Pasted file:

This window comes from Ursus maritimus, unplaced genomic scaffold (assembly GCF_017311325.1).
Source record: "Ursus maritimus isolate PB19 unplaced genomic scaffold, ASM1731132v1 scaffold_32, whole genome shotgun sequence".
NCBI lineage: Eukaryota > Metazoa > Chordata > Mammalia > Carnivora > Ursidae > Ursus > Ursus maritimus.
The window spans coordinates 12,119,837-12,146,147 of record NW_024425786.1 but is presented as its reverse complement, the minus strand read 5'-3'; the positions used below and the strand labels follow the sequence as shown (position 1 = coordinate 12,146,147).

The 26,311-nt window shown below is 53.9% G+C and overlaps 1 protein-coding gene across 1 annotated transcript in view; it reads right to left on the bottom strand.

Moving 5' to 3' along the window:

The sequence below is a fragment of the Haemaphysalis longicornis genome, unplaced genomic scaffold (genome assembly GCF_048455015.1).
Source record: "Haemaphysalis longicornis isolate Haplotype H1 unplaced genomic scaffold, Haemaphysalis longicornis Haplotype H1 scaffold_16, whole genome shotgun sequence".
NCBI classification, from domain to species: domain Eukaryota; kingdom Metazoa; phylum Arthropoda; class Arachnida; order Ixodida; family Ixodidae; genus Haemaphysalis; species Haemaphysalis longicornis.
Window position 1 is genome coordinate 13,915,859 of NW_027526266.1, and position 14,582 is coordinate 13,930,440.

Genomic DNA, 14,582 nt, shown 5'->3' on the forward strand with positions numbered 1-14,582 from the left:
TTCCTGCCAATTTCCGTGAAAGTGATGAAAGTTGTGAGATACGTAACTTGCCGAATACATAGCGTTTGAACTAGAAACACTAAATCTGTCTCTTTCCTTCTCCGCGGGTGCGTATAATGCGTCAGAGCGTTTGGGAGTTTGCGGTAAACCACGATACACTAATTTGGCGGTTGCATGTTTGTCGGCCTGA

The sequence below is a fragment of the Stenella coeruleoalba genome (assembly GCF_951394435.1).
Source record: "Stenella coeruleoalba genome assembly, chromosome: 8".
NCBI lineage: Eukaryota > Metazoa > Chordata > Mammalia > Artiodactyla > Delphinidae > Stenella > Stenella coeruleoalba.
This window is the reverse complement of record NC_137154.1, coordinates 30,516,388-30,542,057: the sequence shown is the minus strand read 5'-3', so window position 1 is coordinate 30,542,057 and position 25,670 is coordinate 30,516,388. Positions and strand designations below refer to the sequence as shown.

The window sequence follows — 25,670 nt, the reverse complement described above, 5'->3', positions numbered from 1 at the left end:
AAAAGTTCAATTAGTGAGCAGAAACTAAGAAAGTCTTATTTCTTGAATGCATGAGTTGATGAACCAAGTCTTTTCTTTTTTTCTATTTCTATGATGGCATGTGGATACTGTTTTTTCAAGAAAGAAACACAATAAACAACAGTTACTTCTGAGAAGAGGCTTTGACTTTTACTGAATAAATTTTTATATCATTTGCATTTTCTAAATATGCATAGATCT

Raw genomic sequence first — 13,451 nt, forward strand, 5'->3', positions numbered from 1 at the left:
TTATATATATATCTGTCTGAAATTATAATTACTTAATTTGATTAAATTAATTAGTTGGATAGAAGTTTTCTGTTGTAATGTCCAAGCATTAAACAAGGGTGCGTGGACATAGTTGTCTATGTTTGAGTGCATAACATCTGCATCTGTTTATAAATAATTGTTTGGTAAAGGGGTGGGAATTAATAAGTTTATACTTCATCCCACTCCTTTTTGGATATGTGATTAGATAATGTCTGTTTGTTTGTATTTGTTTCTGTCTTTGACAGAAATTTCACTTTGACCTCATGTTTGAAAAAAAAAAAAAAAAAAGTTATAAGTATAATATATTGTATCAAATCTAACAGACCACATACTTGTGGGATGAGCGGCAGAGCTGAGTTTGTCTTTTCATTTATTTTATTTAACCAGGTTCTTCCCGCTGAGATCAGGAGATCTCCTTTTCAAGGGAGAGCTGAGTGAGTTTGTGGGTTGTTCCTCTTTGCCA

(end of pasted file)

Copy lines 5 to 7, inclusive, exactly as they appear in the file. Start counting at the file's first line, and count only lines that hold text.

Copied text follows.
The 26,311-nt window shown below is 53.9% G+C and overlaps 1 protein-coding gene across 1 annotated transcript in view; it reads right to left on the bottom strand.

Moving 5' to 3' along the window:

The sequence below is a fragment of the Haemaphysalis longicornis genome, unplaced genomic scaffold (genome assembly GCF_048455015.1).